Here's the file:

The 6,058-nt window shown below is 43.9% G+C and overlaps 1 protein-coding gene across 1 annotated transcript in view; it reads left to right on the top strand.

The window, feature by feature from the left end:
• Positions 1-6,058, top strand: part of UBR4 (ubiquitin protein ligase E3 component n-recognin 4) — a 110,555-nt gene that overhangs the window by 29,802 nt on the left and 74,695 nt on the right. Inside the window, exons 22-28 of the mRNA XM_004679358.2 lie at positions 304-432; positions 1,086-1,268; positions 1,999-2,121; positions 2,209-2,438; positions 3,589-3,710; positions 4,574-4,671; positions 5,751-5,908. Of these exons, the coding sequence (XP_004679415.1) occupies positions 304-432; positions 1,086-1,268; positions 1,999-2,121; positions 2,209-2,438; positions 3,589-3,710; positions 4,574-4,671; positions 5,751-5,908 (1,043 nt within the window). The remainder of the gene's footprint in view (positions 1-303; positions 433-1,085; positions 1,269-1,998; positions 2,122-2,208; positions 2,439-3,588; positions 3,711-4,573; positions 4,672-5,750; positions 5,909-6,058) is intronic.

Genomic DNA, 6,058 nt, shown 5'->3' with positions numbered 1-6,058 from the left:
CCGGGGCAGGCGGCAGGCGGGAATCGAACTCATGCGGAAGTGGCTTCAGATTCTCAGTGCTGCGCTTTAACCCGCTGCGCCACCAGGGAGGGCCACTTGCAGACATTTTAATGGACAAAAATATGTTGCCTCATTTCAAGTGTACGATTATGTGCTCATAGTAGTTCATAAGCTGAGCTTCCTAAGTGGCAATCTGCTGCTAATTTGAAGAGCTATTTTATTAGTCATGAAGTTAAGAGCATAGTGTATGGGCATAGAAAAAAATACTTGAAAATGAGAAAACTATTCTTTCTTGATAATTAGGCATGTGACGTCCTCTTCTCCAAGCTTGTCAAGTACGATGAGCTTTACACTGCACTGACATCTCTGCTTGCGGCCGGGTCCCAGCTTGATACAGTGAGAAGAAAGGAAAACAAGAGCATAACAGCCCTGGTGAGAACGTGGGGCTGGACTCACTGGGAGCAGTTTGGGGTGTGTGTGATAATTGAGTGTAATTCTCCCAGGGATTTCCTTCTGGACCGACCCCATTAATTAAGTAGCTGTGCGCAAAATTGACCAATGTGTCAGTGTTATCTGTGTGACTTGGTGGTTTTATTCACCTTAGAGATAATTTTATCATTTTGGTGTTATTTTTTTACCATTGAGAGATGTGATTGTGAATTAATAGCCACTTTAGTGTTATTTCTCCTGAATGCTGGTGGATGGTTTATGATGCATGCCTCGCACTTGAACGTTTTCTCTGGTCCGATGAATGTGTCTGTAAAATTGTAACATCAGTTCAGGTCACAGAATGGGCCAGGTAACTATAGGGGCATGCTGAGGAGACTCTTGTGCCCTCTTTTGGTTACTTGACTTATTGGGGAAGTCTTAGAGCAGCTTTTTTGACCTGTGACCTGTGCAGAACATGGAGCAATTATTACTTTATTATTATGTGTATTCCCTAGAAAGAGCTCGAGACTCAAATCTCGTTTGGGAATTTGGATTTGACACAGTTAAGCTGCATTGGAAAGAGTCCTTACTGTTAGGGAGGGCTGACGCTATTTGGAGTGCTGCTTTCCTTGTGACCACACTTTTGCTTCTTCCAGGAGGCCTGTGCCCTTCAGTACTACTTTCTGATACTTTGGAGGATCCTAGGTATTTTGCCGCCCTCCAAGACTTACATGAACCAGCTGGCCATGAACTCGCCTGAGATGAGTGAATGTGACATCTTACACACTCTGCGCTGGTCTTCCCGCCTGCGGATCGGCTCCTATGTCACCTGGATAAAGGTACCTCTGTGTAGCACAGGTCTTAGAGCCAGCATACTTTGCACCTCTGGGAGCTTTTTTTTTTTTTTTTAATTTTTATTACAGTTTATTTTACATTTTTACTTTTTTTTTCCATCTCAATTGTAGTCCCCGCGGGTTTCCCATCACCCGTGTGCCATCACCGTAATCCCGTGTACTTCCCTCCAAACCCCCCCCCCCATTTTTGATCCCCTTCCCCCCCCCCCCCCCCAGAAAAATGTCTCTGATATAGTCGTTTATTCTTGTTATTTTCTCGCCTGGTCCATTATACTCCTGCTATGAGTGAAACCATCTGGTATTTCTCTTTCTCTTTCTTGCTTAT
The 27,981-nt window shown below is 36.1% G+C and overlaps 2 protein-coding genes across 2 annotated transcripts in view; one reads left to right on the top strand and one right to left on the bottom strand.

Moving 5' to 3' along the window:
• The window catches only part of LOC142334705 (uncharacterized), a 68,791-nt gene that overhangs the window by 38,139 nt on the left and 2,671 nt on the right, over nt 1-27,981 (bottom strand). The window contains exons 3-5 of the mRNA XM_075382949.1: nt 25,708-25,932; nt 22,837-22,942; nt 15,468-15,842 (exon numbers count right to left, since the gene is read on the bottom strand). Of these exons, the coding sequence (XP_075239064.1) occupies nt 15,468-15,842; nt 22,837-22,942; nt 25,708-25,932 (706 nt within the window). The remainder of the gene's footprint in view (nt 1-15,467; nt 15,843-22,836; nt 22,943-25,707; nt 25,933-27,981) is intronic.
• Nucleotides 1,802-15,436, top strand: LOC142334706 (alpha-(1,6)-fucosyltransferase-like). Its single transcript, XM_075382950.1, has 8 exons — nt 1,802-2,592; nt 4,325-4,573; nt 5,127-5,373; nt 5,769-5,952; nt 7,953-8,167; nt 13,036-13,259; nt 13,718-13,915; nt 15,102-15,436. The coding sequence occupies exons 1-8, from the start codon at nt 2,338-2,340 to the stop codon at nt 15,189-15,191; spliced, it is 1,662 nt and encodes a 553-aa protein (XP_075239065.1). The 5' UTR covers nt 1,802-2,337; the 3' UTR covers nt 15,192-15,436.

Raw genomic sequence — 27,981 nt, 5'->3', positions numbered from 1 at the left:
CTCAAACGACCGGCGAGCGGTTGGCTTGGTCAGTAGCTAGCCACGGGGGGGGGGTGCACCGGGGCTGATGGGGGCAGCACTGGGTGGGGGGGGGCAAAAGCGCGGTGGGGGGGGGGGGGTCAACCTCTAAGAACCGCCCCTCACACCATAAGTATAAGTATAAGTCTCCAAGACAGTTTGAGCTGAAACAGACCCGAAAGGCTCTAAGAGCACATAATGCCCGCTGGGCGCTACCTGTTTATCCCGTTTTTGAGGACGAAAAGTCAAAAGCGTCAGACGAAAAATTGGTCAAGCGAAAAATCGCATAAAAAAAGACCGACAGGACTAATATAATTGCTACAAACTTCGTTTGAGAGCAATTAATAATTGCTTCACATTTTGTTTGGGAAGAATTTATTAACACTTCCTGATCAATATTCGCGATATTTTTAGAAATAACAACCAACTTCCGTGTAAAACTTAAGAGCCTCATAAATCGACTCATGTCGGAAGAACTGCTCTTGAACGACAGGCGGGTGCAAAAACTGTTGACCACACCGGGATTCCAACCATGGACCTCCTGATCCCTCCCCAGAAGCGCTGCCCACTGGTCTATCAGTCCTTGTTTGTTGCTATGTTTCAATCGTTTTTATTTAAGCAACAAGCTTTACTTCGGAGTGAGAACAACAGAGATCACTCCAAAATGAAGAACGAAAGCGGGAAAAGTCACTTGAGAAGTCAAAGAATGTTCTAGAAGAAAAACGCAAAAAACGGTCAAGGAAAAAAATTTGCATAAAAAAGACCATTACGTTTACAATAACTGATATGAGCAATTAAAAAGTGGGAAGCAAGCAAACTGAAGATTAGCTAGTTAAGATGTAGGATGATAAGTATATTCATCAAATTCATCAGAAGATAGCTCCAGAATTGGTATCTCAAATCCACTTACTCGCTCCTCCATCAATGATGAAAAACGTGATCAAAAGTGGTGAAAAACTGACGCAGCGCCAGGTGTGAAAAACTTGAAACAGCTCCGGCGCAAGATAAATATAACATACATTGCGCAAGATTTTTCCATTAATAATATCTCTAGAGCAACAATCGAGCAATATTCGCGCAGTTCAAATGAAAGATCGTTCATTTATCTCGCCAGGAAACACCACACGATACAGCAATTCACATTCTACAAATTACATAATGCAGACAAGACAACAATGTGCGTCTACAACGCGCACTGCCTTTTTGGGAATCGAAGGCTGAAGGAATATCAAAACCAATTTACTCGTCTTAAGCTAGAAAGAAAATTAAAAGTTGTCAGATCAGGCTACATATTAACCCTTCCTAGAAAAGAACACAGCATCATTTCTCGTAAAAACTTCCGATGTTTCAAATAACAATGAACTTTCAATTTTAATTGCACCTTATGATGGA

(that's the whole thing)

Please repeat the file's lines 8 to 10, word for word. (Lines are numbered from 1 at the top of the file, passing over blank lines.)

• The window catches only part of LOC142334705 (uncharacterized), a 68,791-nt gene that overhangs the window by 38,139 nt on the left and 2,671 nt on the right, over nt 1-27,981 (bottom strand). The window contains exons 3-5 of the mRNA XM_075382949.1: nt 25,708-25,932; nt 22,837-22,942; nt 15,468-15,842 (exon numbers count right to left, since the gene is read on the bottom strand). Of these exons, the coding sequence (XP_075239064.1) occupies nt 15,468-15,842; nt 22,837-22,942; nt 25,708-25,932 (706 nt within the window). The remainder of the gene's footprint in view (nt 1-15,467; nt 15,843-22,836; nt 22,943-25,707; nt 25,933-27,981) is intronic.
• Nucleotides 1,802-15,436, top strand: LOC142334706 (alpha-(1,6)-fucosyltransferase-like). Its single transcript, XM_075382950.1, has 8 exons — nt 1,802-2,592; nt 4,325-4,573; nt 5,127-5,373; nt 5,769-5,952; nt 7,953-8,167; nt 13,036-13,259; nt 13,718-13,915; nt 15,102-15,436. The coding sequence occupies exons 1-8, from the start codon at nt 2,338-2,340 to the stop codon at nt 15,189-15,191; spliced, it is 1,662 nt and encodes a 553-aa protein (XP_075239065.1). The 5' UTR covers nt 1,802-2,337; the 3' UTR covers nt 15,192-15,436.

Raw genomic sequence — 27,981 nt, 5'->3', positions numbered from 1 at the left: